A Charity Run Experience

April 28, 2017 at 1:29 pm (China) (, , )

After returning from Borneo, I decided that a good way to get myself out of the house and stretching my legs was to sign up for a 5km Charity Run.  One of the girls connected to one of the running groups I am in, posted about the event “Run for Love.”  The race was to celebrate “love” would be 5km and included a bus to and from Stone Lake.

IMG_4215Never having been to Stone Lake and quite taken by the name, I thought this sounded like a good idea.  Plus it was free even with the bus.  SCORE!  It didn’t sound like it was a big event or anything, in fact I just thought it was a group of us going for a casual run.

My legs were not exactly pleased with me but I managed to pull them out of bed to go to the run.  When we arrived, we were quite amazed at the hoohah for a 5km run.  There were free t-shirts, a painting stand, a place to stick our wishes for love as well as a huge stage.  We were even treated to cheerleading?

A big group of foreigners at an event like this is always exciting for the Chinese.  Everybody always wants to take our photo or be in photos with us.  Sometimes this can be amusing, most of the time just annoying.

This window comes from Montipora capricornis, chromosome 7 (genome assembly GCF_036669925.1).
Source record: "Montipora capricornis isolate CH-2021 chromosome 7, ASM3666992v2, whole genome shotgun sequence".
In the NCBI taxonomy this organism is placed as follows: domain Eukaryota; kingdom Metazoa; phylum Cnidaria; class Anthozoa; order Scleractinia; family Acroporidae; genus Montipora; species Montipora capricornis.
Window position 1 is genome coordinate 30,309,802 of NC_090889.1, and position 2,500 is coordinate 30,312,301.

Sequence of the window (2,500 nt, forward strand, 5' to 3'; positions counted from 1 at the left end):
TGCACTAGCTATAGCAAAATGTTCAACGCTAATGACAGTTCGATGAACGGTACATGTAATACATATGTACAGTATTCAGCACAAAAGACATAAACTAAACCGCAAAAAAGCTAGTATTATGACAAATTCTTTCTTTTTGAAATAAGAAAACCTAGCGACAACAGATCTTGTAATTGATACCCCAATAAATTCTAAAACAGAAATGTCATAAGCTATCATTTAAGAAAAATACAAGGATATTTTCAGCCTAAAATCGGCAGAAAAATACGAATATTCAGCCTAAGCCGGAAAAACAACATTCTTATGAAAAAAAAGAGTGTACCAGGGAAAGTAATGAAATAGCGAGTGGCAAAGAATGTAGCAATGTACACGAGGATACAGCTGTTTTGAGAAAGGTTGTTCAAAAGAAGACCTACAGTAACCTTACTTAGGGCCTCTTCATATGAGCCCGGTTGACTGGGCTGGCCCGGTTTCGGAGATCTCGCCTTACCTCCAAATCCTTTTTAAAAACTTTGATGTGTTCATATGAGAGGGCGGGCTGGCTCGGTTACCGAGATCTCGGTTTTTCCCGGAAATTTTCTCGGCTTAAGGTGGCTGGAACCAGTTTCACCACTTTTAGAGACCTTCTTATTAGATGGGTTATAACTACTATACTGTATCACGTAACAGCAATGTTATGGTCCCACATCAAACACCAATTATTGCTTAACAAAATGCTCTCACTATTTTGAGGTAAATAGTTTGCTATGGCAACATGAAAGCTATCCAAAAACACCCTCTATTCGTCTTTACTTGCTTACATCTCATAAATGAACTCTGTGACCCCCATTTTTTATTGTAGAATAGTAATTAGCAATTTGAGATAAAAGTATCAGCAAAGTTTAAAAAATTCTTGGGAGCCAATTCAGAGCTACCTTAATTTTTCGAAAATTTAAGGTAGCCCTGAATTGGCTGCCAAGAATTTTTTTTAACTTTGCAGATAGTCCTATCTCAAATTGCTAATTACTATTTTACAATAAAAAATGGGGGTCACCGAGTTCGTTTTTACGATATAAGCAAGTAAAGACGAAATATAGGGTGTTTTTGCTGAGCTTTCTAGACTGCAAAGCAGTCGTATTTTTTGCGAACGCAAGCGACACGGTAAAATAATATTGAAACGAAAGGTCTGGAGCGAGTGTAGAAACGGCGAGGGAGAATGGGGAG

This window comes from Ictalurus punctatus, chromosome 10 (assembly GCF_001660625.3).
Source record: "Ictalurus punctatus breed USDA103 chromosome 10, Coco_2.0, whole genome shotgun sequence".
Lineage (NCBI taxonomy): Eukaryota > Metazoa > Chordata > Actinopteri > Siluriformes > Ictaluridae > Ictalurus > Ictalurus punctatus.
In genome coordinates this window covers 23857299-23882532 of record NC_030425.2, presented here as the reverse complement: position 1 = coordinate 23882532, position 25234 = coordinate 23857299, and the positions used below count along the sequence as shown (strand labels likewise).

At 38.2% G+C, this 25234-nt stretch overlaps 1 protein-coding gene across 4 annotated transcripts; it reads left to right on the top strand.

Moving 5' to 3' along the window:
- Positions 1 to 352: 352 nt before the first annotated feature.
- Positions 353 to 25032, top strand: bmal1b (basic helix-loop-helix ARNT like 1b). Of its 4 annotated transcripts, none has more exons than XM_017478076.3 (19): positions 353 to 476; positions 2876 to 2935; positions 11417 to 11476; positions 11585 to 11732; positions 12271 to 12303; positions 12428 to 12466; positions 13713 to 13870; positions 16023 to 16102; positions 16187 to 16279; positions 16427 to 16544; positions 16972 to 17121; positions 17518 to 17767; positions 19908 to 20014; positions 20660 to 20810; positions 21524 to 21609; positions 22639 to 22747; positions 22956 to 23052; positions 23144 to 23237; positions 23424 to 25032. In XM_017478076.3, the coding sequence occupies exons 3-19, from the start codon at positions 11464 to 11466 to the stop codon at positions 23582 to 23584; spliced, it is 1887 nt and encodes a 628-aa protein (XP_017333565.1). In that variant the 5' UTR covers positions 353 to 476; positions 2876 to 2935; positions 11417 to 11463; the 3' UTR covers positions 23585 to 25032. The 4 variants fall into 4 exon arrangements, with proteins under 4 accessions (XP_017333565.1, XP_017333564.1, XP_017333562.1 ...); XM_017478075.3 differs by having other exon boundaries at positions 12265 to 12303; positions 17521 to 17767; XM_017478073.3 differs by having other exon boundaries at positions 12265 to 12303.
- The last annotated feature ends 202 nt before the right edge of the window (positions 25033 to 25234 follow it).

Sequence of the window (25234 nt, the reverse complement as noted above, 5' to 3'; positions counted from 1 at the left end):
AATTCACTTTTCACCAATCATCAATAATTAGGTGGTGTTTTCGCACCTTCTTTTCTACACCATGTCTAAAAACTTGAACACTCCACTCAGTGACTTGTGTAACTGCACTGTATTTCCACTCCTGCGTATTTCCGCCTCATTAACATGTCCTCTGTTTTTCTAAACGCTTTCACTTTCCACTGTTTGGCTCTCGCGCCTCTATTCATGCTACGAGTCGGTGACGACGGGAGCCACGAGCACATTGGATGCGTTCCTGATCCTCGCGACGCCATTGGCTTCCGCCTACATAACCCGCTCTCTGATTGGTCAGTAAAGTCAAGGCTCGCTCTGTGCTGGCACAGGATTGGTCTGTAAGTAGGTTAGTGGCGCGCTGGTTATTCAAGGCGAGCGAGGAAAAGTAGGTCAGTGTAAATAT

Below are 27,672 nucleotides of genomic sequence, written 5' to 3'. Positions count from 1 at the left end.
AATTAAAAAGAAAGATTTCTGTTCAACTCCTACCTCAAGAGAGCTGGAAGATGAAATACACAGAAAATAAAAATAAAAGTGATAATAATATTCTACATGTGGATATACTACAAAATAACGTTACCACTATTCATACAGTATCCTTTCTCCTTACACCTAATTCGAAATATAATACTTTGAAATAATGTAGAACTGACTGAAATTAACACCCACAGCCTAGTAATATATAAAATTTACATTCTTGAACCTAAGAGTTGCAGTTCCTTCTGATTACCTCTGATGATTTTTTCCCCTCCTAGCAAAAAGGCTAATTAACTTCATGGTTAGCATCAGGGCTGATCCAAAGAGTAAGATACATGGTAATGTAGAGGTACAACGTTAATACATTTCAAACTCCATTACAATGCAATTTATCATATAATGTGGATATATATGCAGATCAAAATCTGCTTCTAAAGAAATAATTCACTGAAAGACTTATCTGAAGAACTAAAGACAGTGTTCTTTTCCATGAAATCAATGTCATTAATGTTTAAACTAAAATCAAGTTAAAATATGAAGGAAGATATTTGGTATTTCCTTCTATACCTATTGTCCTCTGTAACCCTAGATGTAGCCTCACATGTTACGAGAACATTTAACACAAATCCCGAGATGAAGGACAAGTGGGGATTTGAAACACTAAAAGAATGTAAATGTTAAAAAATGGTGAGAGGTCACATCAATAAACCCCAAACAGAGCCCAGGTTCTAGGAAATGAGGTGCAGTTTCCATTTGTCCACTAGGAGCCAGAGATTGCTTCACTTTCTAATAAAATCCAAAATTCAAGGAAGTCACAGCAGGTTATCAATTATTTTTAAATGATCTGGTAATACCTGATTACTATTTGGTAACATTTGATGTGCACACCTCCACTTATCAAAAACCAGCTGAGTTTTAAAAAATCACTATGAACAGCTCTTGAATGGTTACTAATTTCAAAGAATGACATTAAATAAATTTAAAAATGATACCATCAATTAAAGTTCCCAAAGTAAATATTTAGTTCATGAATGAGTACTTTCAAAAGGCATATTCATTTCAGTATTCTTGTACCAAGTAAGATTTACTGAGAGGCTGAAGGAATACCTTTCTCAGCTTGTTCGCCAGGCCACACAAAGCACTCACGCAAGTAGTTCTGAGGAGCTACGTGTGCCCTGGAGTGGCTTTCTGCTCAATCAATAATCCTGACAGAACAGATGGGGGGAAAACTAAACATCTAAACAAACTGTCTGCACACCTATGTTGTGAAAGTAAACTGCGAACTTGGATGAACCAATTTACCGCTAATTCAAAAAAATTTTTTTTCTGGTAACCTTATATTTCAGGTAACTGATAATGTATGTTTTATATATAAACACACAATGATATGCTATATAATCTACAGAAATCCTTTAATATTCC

After some speeches (no idea what they said) we headed off for the run.  5km?  I think not!  My friend’s Garmin clocked us in at 3.7km… NOT EVEN 4km!  We all found this very amusing, even more so when we watched the prize giving.  First place each won a REFRIGERATOR!  I kid you not.  Second place an exercise bike, third place a bench press.  Two of the girls with us came in 8th and 10th respectively and won an exercise watch.  That’s not forgetting the ridiculous amount of spot prizes they also gave out.

Let me get this straight… this was a 5km charity race.  I ran 3.7km, paid nothing, but went home with a t-shirt, a backpack and a water bottle.

How does that work?

Welcome to China!



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Conquering the Mountain

April 19, 2017 at 5:05 pm (Travel) (, , )

IMG_4152You may remember that I backpacked around Borneo during Summer 2015.  It was an awesome trip, but due to an earthquake I was unable to climb Mt Kinabalu like I had originally planned.  I vowed I would be back to climb the mountain and this Spring break, that’s exactly what I did.

As soon as I arrived I headed up to Kudat to the Tip of Borneo where I spent four relaxing nights.  The beach there is just as majestic as I remembered.  It’s been almost two years since I was there and the area is still as undeveloped, the water just as clear and the beach deserted.

Howard’s place still had its rustic charm but seemed more run down and not as polished as last time.  It seems to me that he has too many projects on the go and things are not quite as finished or organised as they could be.  You can’t fault him for his enthusiasm and love for the area though.